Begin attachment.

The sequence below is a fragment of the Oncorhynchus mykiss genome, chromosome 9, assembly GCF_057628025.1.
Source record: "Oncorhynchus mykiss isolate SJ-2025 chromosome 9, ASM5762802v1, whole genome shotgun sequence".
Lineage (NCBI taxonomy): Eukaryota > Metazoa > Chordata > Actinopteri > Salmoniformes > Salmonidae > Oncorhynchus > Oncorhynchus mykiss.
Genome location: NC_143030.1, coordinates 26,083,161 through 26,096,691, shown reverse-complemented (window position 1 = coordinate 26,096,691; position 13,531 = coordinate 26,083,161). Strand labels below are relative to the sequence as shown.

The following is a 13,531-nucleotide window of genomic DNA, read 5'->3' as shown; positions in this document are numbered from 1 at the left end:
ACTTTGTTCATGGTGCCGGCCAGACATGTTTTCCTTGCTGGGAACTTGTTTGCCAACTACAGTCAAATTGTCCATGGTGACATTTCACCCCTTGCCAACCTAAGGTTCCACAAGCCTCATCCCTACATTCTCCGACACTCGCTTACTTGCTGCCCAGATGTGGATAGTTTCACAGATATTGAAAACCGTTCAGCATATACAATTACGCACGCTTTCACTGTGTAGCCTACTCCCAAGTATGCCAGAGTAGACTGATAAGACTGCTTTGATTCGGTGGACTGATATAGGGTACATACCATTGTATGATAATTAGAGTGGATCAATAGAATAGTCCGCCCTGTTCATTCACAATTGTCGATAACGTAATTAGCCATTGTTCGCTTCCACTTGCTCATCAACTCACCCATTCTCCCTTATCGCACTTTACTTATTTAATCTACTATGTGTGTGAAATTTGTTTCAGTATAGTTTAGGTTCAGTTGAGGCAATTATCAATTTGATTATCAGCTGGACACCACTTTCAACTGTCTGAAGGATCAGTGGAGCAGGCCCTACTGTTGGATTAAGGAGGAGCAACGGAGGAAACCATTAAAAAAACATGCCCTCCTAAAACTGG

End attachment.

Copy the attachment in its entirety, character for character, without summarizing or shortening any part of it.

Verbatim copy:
The sequence below is a fragment of the Oncorhynchus mykiss genome, chromosome 9, assembly GCF_057628025.1.
Source record: "Oncorhynchus mykiss isolate SJ-2025 chromosome 9, ASM5762802v1, whole genome shotgun sequence".
Lineage (NCBI taxonomy): Eukaryota > Metazoa > Chordata > Actinopteri > Salmoniformes > Salmonidae > Oncorhynchus > Oncorhynchus mykiss.
Genome location: NC_143030.1, coordinates 26,083,161 through 26,096,691, shown reverse-complemented (window position 1 = coordinate 26,096,691; position 13,531 = coordinate 26,083,161). Strand labels below are relative to the sequence as shown.

The following is a 13,531-nucleotide window of genomic DNA, read 5'->3' as shown; positions in this document are numbered from 1 at the left end:
ACTTTGTTCATGGTGCCGGCCAGACATGTTTTCCTTGCTGGGAACTTGTTTGCCAACTACAGTCAAATTGTCCATGGTGACATTTCACCCCTTGCCAACCTAAGGTTCCACAAGCCTCATCCCTACATTCTCCGACACTCGCTTACTTGCTGCCCAGATGTGGATAGTTTCACAGATATTGAAAACCGTTCAGCATATACAATTACGCACGCTTTCACTGTGTAGCCTACTCCCAAGTATGCCAGAGTAGACTGATAAGACTGCTTTGATTCGGTGGACTGATATAGGGTACATACCATTGTATGATAATTAGAGTGGATCAATAGAATAGTCCGCCCTGTTCATTCACAATTGTCGATAACGTAATTAGCCATTGTTCGCTTCCACTTGCTCATCAACTCACCCATTCTCCCTTATCGCACTTTACTTATTTAATCTACTATGTGTGTGAAATTTGTTTCAGTATAGTTTAGGTTCAGTTGAGGCAATTATCAATTTGATTATCAGCTGGACACCACTTTCAACTGTCTGAAGGATCAGTGGAGCAGGCCCTACTGTTGGATTAAGGAGGAGCAACGGAGGAAACCATTAAAAAAACATGCCCTCCTAAAACTGG